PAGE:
regarding (among other things) the intended purpose and appearance of Virtual Stores,
Aetrex agreed to grant Danenberg a limited license to open Virtual Stores in the form that
Danenberg had represented to Aetrex prior to signing the V[irtual] S[tores] License
Agreement.” Id. ¶41. As discussed above, Aetrex “agreed to grant Danenberg a limited
license” during pre-merger negotiations and memorialized the agreement in the Merger
Danenberg moved to dismiss the third-party complaint for lack of personal
jurisdiction. In its March 2011 brief in opposition to the motion to dismiss, Aetrex made
clear that it was relying on Danenberg‟s pre-merger representations.
Aetrex, the Underlying Action involved
a protracted web of deceit perpetrated upon Aetrex by
Just4Fit and its co-conspirators, the Third-Party Defendants,
in an attempt to force Aetrex to grant Just4Fit an exclusive
worldwide license to market the Virtual Store concept. The
deceit started with Danenberg‟s pre-contract fraudulent
misrepresentations to Aetrex regarding what constituted a
Pet‟r‟s Answering Br. Ex. A at 1. Aetrex then described its allegations in the third-party
complaint as follows:
Aetrex has alleged that for years Danenberg made false
written and oral representations to Aetrex that were intended
to, and did, induce Aetrex to enter into the V[irtual] S[tores]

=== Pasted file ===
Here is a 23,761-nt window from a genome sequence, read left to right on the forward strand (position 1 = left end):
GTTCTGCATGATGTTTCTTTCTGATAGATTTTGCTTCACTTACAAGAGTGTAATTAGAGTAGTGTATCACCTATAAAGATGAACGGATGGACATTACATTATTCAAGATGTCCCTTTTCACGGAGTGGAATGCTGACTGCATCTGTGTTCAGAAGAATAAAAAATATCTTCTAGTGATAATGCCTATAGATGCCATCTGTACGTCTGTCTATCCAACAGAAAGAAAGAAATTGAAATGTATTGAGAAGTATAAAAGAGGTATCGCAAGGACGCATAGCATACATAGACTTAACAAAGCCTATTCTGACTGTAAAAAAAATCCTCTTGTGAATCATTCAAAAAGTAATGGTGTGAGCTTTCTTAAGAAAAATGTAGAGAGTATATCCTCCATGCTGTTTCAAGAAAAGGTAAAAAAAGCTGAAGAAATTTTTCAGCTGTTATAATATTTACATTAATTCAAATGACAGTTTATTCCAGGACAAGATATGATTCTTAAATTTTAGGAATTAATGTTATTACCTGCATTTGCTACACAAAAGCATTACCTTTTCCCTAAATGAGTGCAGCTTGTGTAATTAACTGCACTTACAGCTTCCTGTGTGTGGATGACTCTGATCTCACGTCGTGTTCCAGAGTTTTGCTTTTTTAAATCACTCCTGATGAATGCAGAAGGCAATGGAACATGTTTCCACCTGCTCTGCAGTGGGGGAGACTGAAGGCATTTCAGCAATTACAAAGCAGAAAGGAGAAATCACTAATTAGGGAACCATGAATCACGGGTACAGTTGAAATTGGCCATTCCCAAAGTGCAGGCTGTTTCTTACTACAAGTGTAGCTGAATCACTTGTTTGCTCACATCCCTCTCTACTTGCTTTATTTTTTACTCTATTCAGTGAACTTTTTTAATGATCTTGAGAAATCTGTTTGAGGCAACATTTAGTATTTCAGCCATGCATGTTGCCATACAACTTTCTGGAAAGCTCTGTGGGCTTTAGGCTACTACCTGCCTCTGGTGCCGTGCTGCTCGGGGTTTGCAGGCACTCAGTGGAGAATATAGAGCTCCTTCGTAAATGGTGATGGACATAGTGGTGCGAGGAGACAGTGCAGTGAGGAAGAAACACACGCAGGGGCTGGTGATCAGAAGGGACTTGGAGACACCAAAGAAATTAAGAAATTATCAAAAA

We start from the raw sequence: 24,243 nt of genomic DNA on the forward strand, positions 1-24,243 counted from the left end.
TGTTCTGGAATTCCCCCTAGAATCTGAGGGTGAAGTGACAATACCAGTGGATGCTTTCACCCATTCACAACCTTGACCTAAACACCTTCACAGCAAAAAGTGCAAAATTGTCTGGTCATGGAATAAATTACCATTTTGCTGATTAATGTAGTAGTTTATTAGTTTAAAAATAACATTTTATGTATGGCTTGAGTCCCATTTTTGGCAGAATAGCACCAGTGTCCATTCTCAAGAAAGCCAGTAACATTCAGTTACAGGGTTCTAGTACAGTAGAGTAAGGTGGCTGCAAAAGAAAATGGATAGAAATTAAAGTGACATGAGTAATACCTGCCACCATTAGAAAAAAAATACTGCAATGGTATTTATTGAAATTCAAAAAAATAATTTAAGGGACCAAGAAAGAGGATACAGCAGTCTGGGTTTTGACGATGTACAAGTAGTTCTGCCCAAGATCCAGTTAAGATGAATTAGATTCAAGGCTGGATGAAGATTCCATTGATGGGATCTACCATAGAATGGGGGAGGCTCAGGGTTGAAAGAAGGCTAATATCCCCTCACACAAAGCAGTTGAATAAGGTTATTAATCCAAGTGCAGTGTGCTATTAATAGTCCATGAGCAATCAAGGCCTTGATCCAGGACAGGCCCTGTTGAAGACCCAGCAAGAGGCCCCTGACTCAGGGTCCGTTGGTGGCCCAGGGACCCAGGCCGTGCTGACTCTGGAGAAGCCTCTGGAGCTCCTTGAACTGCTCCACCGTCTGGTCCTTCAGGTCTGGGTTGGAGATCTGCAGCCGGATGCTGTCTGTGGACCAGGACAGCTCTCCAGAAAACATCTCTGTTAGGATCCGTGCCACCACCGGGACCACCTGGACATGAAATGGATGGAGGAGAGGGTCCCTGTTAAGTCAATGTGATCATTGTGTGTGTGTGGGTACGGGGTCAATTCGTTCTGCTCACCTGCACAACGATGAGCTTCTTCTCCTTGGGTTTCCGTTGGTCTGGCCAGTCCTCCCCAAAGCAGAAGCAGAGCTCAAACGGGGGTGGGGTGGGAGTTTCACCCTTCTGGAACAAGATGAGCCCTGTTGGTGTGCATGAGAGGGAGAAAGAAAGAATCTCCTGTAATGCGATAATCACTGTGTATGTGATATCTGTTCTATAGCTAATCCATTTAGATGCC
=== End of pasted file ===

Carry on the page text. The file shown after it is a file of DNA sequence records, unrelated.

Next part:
License Agreement . . . . [I]t appears likely that the
Aetrex/Fitracks Delaware merger would not have been
consummated absent Danenberg‟s blatant misrepresentations
of what Virtual Stores were intended to be.
Id. at 9-10. Aetrex thus represented to the District Court that Danenberg had made the
representations on which it was suing “for years” prior to the execution of the Virtual
Store License Agreement in March 2009, which necessarily meant that at least some of
the representations pre-dated the closing of the merger in June 2008. Confirming this
inference, Aetrex represented to the District Court that it relied on Danenberg‟s
representations when entering into the Merger Agreement, such that “it appears likely
that the Aetrex/Fitracks Delaware merger would not have been consummated absent
Danenberg‟s blatant misrepresentations of what Virtual Stores were intended to be.” Id.
In May 2011, Danenberg filed his petition for advancement. The same lawyers
who represented Aetrex in the Underlying Action, who had signed the third-party
complaint, and who had made the representations to the District Court in Aetrex‟s briefs
appeared for Fitracks in the advancement proceeding. In September, the parties crossmoved for summary judgment on liability for advancements in the Underlying Action
and indemnification in this proceeding.
Faced with the reality that their shock-and-awe strategy of suing Danenberg
personally could require Fitracks to advance Danenberg‟s legal fees, the Aetrex/Fitracks